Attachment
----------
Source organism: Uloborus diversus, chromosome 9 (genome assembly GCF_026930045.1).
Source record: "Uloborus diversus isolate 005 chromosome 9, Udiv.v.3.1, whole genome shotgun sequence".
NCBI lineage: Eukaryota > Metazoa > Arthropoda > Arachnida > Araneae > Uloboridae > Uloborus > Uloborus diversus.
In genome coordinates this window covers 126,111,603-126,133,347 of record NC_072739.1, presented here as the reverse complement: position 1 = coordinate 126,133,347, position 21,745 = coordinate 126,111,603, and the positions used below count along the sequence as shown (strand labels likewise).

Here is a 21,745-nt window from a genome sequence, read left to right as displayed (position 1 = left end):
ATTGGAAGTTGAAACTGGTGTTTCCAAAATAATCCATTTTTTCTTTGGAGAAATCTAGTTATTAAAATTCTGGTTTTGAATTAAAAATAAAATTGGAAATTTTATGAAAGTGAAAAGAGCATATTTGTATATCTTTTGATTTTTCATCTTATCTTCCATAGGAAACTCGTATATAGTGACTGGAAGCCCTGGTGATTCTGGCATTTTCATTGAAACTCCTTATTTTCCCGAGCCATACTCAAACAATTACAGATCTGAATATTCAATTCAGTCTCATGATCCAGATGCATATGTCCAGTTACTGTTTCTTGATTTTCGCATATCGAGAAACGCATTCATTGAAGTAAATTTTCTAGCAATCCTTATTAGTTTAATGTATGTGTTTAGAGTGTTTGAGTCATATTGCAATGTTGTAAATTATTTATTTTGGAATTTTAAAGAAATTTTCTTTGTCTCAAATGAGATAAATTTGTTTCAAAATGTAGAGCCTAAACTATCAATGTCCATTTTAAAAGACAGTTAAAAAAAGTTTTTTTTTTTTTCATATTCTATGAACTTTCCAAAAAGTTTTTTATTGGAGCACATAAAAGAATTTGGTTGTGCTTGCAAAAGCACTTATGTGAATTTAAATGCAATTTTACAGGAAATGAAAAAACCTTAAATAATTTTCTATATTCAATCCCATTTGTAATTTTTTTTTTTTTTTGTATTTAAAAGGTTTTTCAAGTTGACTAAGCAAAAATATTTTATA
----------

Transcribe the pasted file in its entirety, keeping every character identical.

Source organism: Uloborus diversus, chromosome 9 (genome assembly GCF_026930045.1).
Source record: "Uloborus diversus isolate 005 chromosome 9, Udiv.v.3.1, whole genome shotgun sequence".
NCBI lineage: Eukaryota > Metazoa > Arthropoda > Arachnida > Araneae > Uloboridae > Uloborus > Uloborus diversus.
In genome coordinates this window covers 126,111,603-126,133,347 of record NC_072739.1, presented here as the reverse complement: position 1 = coordinate 126,133,347, position 21,745 = coordinate 126,111,603, and the positions used below count along the sequence as shown (strand labels likewise).

Here is a 21,745-nt window from a genome sequence, read left to right as displayed (position 1 = left end):
ATTGGAAGTTGAAACTGGTGTTTCCAAAATAATCCATTTTTTCTTTGGAGAAATCTAGTTATTAAAATTCTGGTTTTGAATTAAAAATAAAATTGGAAATTTTATGAAAGTGAAAAGAGCATATTTGTATATCTTTTGATTTTTCATCTTATCTTCCATAGGAAACTCGTATATAGTGACTGGAAGCCCTGGTGATTCTGGCATTTTCATTGAAACTCCTTATTTTCCCGAGCCATACTCAAACAATTACAGATCTGAATATTCAATTCAGTCTCATGATCCAGATGCATATGTCCAGTTACTGTTTCTTGATTTTCGCATATCGAGAAACGCATTCATTGAAGTAAATTTTCTAGCAATCCTTATTAGTTTAATGTATGTGTTTAGAGTGTTTGAGTCATATTGCAATGTTGTAAATTATTTATTTTGGAATTTTAAAGAAATTTTCTTTGTCTCAAATGAGATAAATTTGTTTCAAAATGTAGAGCCTAAACTATCAATGTCCATTTTAAAAGACAGTTAAAAAAAGTTTTTTTTTTTTTCATATTCTATGAACTTTCCAAAAAGTTTTTTATTGGAGCACATAAAAGAATTTGGTTGTGCTTGCAAAAGCACTTATGTGAATTTAAATGCAATTTTACAGGAAATGAAAAAACCTTAAATAATTTTCTATATTCAATCCCATTTGTAATTTTTTTTTTTTTTTGTATTTAAAAGGTTTTTCAAGTTGACTAAGCAAAAATATTTTATA